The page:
TIFTON -- A recent shooting has brought to light a growing problem in Tift County, criminal gangs.

Within the last few weeks, a trailer in Tifton was shot five times in an incident of apparent gang violence. According to Sgt. Joey Woods of the Tift County Sheriff's Department, an expert on gangs, the incident was an attack directed at a Hispanic gang known as Sur 13. He said that the attack was most likely by either Nor 14 or Vato Loco, rival Hispanic gangs. No one was hurt by the attack.

"Right now, we have a lot of problems with Hispanics, Hispanic gangs," said Woods.

Woods is the former president of the Georgia Gang Investigators Association, an organization of more than 300 law enforcement officers from local, state and federal agencies. He has trained with gang units in the city most often associated with street gangs, Los Angeles.

Woods said that gangs shooting at each other is a problem for the county, but it has little in common with the heavily populated areas.

"They're a threat because a child's going to get hurt," Woods said. "Are they like Los Angeles? No."

"We don't have the turf battles that you see in L.A.," he said.

"There are no definite gang turfs around here."

Woods said Sur 13 takes its name from the Spanish name for south, for southern California, and the 13th letter of the alphabet, M, for either "Mexican," "Murder" or "Marijuana." Nor 14 or Norte 14, is a similar gang from northern California.

Along with the Hispanic gangs, Woods said there are several other active gangs in Tift County.

He said many gangs are aligned with the famous Crip gangs that frequent L.A. These include the Insane Gangsta Crips, the Dog Island Crips, Unionville, Phillipsburg and the Bottom Boys. There also members of the Folks or Folk Nation out of Chicago and a few members of the Crips' traditional rivals, the Bloods.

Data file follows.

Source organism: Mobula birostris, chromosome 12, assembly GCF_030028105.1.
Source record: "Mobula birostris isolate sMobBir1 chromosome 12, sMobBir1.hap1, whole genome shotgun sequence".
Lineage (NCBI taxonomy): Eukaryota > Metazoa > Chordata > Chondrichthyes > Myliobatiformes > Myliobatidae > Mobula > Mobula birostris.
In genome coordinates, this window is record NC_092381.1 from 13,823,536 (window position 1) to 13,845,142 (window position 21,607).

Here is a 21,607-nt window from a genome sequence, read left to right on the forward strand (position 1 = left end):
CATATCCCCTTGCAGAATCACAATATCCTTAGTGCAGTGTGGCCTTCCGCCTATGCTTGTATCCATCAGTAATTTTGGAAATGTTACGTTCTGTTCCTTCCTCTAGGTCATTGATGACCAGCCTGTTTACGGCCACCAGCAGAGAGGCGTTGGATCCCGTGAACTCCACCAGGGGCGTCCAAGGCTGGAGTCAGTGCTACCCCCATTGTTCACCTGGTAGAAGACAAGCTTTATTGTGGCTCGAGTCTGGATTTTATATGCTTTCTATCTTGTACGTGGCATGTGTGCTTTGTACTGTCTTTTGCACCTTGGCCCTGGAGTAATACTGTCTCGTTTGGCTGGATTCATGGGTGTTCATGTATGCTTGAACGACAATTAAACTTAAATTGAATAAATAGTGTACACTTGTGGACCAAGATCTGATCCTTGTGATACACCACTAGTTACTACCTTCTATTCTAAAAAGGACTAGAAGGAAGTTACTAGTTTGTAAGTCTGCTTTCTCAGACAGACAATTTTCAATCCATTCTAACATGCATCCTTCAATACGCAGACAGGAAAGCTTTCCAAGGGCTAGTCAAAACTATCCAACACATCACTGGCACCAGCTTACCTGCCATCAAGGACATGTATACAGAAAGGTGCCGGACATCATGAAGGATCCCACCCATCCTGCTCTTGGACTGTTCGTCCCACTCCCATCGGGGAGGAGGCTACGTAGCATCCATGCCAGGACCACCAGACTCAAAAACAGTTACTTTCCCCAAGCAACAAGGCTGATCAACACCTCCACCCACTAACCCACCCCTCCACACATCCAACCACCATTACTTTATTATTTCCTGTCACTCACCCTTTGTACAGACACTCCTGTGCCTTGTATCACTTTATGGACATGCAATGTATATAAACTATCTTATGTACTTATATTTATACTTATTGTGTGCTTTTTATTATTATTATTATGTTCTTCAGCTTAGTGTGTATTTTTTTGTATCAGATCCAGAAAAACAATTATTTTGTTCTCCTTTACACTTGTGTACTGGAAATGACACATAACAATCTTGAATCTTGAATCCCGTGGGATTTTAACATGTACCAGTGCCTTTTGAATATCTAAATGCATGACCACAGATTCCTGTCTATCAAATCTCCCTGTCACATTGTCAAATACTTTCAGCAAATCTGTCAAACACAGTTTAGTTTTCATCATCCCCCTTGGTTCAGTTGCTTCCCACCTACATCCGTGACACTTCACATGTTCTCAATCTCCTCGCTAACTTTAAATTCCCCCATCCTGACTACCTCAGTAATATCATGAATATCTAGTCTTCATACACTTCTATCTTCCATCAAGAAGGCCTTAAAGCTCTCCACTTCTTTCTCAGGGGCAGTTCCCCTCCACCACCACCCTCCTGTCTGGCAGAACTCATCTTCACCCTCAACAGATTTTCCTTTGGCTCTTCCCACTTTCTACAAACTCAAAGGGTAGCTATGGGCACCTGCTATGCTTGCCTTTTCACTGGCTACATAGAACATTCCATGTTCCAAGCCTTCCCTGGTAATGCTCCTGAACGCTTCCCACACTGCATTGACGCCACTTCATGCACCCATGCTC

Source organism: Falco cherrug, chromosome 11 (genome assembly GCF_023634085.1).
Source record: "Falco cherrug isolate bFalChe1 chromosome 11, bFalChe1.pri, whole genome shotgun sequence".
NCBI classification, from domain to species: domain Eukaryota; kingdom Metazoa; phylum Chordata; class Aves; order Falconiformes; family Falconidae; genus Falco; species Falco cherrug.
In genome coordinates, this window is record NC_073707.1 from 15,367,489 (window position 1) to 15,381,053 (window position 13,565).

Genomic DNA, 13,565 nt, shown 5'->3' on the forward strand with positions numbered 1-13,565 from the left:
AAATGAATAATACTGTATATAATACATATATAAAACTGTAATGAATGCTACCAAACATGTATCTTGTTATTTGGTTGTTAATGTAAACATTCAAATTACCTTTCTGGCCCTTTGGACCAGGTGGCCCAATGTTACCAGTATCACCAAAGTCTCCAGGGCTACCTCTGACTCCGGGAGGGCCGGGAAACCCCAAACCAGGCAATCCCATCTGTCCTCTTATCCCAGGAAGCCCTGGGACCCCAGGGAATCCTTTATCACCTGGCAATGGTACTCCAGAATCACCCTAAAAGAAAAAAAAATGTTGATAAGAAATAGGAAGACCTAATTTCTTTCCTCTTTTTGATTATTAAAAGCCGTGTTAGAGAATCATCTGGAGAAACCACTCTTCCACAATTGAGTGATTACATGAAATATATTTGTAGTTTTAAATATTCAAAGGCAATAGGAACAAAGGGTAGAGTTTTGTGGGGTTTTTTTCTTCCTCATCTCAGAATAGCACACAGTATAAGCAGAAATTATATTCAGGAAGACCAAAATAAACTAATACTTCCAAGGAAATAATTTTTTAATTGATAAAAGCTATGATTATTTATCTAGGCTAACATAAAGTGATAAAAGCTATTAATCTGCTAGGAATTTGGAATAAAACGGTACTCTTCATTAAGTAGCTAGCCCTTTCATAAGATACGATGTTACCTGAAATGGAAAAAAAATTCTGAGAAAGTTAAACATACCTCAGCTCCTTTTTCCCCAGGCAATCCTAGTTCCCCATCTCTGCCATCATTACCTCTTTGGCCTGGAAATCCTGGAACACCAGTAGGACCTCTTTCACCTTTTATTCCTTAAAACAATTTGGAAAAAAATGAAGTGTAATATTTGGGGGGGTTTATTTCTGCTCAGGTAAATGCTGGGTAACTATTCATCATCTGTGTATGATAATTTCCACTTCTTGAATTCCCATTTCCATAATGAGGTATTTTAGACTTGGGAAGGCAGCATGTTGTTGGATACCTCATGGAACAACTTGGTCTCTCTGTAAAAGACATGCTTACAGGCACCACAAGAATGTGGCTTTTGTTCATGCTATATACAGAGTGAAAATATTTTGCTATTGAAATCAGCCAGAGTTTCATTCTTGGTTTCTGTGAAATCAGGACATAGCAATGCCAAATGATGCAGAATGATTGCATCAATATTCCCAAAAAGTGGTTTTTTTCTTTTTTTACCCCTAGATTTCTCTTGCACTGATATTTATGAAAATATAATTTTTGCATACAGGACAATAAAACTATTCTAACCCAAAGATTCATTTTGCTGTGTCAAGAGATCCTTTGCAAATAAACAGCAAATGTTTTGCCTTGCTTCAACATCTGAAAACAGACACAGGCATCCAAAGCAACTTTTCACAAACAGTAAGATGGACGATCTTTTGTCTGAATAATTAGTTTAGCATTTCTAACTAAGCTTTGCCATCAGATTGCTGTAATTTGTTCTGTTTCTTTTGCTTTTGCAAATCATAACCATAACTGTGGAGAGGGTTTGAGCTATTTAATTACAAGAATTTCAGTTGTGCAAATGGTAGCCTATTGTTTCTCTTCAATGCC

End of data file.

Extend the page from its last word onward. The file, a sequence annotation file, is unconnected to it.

"We have Blood gangs, but we haven't seen a lot of them," said Woods.

He said that the gangs are not as big a threat as traditional street gangs. He said that although many of them wear gang colors, in urban areas certain gangs will not wear certain colors at all. Tift County gangs are not usually as restrictive.

"Our Crip gang members in Tifton would not last two hours in Los Angeles," Woods said.

There are also a couple of skateboard gangs in Tift County as well, namely the Jokers and the P**s Drunks. These gangs are most typically associated with graffiti.

Woods said that almost all gang members are teenagers and that he has found gang members in the third and fourth grade before. He said that by the time a gang member makes it to adulthood, they are usually in prison.

Woods said that the purpose of most gangs is to sell drugs and that the leaders recruit young kids to do the dirty work. He described it as a "modern-day slave trade." He said that when kids are too young to work in legitimate businesses, the gang leaders do not care about child labor laws and keep them working through threats, intimidation and a false sense of family.

"Most of the gangs here do some kind of initiation that involves violence," said Woods. He said that the gang members will convince them it is about love and tell them, "If you don't do what we say, we'll do this again to you."

"We're your family now," the gangs would say. "We're going to protect you."

"Part of the gang life is violence," said Woods. "They end up getting into these shoot-outs. They end up shooting somebody innocent that's not involved in anything.

"It's not just a law enforcement problem. It's the community's, too."

Woods said that the only way to prevent gangs is to inform youth on the dangers of the gang life and also to provide them with healthy alternatives. He said that he wants to put on an activities fair where children and their parents can learn about the many options to occupy a child's time such as recreation department sporting leagues, church groups and school clubs. He believes that information on options should be more readily available to parents.



To contact reporter Dusty Vassey, call 382-4321, ext. 208.

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